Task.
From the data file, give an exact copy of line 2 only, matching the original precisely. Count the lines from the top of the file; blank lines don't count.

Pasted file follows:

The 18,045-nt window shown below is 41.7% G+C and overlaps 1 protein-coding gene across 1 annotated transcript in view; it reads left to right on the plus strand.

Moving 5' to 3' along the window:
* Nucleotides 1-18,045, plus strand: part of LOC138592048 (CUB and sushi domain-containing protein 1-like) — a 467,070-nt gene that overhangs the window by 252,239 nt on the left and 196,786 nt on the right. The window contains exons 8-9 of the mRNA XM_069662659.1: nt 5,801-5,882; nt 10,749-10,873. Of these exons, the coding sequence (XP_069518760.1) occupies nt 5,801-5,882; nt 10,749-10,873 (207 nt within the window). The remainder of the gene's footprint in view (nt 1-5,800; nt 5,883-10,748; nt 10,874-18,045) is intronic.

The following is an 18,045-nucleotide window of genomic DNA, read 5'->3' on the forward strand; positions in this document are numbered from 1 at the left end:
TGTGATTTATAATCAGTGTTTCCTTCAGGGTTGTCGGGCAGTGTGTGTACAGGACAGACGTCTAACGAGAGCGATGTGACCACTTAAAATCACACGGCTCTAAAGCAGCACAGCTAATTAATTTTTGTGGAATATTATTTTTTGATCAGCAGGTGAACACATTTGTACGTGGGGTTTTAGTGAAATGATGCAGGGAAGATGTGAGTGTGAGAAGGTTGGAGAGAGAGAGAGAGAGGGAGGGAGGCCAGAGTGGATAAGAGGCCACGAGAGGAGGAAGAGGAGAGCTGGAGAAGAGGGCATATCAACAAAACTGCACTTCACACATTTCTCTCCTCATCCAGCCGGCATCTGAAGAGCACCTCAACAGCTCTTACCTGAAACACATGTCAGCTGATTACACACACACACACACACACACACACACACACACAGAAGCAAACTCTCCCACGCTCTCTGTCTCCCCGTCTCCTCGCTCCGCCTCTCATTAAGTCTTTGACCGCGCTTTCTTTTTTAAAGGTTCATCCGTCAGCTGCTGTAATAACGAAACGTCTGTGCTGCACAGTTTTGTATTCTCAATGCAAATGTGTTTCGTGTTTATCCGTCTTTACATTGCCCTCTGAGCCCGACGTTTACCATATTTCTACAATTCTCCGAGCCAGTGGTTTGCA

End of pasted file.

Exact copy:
Moving 5' to 3' along the window: